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Historic Moment As Olympics Begin On Divided Korean Peninsula

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In this Thursday, Jan. 4, 2018, file photo, the official emblem of the 2018 Pyeongchang Olympic Winter Games is seen in downtown Seoul, South Korea. In this Thursday, Jan. 4, 2018, file photo, the official emblem of the 2018 Pyeongchang Olympic Winter Games is seen in downtown Seoul, South Korea.
PYEONGCHANG, South Korea -

In an extraordinary moment that could hardly be fathomed one month ago, North and South Korea entered the Pyeongchang Olympic Stadium together on Friday, marking the official start of the 2018 Winter Games.

South Korean President Moon Jae-in declared the Pyeongchang Winter Olympics officially open during a ceremony that featured the rival Koreas joining hands and marching together in the small ski resort town in eastern South Korea. 

The countries are cooperating for a series of conciliatory measures, including having their athletes parade together for the first time in 11 years at the opening ceremony. The joyous group flew their flag, which was white with the blue Korean peninsula in the middle.

The games beginning Friday are taking place amid an international standoff over North Korea's nuclear weapons. But Pyongyang's decision to send a high-level delegation including leader Kim Jong Un's sister to the Olympics has raised hopes in the South for rapprochement.

Vice President Mike Pence is leading the U.S. delegation to the games, and he and his wife Karen attended the opening ceremony in an audience box with South Korean President Moon Jae-in. Japanese Prime Minister Shinzo Abe was sat in the same row. 

North Korean government figure head Kim Yong Nam and the Kim Jong Un's sister Kim Yo Jong were also in the box, seated a row behind the Pences. A spokesperson for Pence told CBS News there was "no interaction" between the vice president and the North Koreans. 

CBS News White House reporter Jackie Alemany says Pence stood one time during the opening ceremony, as Team USA marched in to stadium to the tune of "Gangnam Style." 

During the 2000s, North and South Koreas' athletes marched together at the opening and closing ceremonies of several international sporting events, including the 2000 Sydney Olympics. The last time before Friday was at the Asian Winter Games in China in 2007.

The two countries have also formed a joint women's hockey team, which consists of 23 South Koreans and 12 North Koreans. North Korea has sent hundreds of people to Pyeongchang, including officials, athletes, artists, journalists and a 230-member cheering group.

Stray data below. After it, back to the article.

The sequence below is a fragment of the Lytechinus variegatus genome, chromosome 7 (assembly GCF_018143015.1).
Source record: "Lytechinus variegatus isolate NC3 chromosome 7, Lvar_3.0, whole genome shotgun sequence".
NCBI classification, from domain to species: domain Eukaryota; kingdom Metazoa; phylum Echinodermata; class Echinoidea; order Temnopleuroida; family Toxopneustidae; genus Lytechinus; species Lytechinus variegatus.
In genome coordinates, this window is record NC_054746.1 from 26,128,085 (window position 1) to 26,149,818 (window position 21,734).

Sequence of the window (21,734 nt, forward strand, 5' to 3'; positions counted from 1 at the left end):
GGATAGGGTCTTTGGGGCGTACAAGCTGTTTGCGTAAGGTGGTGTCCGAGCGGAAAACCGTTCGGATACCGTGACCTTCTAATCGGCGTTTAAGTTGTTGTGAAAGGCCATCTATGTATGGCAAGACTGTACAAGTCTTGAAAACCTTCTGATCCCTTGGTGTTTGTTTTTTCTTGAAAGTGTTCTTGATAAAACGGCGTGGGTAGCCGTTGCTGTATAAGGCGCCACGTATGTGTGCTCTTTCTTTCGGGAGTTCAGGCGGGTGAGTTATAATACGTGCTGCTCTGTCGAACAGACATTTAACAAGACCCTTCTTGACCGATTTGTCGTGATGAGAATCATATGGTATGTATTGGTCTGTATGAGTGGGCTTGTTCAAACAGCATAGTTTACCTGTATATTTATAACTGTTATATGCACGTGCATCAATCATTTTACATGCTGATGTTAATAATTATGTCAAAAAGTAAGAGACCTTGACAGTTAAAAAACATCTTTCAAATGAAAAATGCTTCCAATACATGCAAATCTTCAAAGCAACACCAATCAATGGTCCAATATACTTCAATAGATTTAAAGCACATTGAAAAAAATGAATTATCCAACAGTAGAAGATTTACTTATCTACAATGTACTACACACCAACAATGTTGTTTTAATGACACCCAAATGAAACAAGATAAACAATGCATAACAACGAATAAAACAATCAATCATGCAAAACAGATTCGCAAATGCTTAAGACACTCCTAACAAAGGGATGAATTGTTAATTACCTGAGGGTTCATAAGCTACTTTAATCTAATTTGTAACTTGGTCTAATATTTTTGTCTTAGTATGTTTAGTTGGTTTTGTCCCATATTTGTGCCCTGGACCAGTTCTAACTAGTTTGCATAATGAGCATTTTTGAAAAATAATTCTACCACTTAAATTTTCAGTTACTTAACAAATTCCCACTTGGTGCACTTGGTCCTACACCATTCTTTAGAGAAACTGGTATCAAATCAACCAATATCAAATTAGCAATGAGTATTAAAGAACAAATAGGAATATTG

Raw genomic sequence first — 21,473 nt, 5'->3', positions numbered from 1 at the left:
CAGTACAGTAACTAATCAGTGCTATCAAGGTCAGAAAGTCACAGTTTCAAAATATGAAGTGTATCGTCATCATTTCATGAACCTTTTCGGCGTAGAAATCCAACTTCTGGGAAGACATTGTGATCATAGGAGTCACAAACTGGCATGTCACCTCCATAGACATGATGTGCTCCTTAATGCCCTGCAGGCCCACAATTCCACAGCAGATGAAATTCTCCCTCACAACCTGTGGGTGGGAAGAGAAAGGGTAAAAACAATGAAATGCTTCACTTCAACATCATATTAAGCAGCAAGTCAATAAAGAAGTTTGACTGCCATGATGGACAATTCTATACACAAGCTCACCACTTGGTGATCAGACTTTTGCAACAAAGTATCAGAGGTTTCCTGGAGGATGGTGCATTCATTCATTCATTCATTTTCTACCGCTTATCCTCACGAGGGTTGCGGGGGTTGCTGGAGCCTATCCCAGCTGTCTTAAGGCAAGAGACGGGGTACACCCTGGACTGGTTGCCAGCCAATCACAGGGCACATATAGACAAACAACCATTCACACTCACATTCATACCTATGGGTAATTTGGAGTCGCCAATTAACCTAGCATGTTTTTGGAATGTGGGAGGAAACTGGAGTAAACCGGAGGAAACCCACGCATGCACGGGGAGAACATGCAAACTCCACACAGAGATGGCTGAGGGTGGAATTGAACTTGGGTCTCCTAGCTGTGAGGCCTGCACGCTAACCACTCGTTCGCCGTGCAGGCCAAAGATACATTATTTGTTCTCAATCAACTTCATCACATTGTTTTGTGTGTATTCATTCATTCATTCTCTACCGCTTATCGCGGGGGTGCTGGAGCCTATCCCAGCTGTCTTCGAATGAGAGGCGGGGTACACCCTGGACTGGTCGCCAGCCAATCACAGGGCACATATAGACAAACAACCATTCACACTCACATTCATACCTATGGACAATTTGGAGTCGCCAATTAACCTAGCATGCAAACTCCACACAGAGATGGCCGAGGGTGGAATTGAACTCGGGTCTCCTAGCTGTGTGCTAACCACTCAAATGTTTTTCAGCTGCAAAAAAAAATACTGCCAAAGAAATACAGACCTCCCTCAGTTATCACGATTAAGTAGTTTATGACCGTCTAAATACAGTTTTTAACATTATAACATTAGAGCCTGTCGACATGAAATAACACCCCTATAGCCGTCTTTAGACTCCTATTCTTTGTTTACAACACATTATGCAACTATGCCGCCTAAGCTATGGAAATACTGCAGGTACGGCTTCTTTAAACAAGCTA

More than 2,900 athletes from 92 countries will compete in the Pyeongchang Games, making it the biggest Winter Olympics to date. 

The North and South Korean athletes marched together behind a blue-and-white "unification" flag for the first time in more than a decade.  It was an emotionally charged moment.

The two Koreas, which remain technically at war, have cycled through countless periods of chill and thaw since their division 70 years ago. North Korea boycotted the 1988 Summer Olympics in Seoul and blew up a South Korean commercial airliner the year before. The past year has been particularly acrimonious as the North has accelerated its nuclear weapons development and test launches of missiles that are now believed to be able to reach most or all of the United States, South Korea's most important ally.

The delegation's most substantive event may come outside of the Olympic ambit on Saturday. 

Along with the rest of the North's senior delegation, Kim Yo Jong was to have lunch with Moon at the presidential Blue House. The meeting could turn out to be just a lunch, a photo op or a nicety. But it is so unprecedented, and its announcement on Thursday was so sudden, that rumors are already swirling it could open the door to much more - perhaps even an offer for Moon to travel to Pyongyang, the North's capital.

The North and South held summits in Pyongyang in 2000 and 2007, both hosted by Kim Jong Il.

Considering the depth and complexity of the problems that keep the Koreas apart, it's highly unlikely a luncheon would lead to an immediate breakthrough on something like the North's nuclear weapons development.

© 2018 CBS Interactive Inc. All Rights Reserved. This material may not be published, broadcast, rewritten, or redistributed. The Associated Press contributed to this report.

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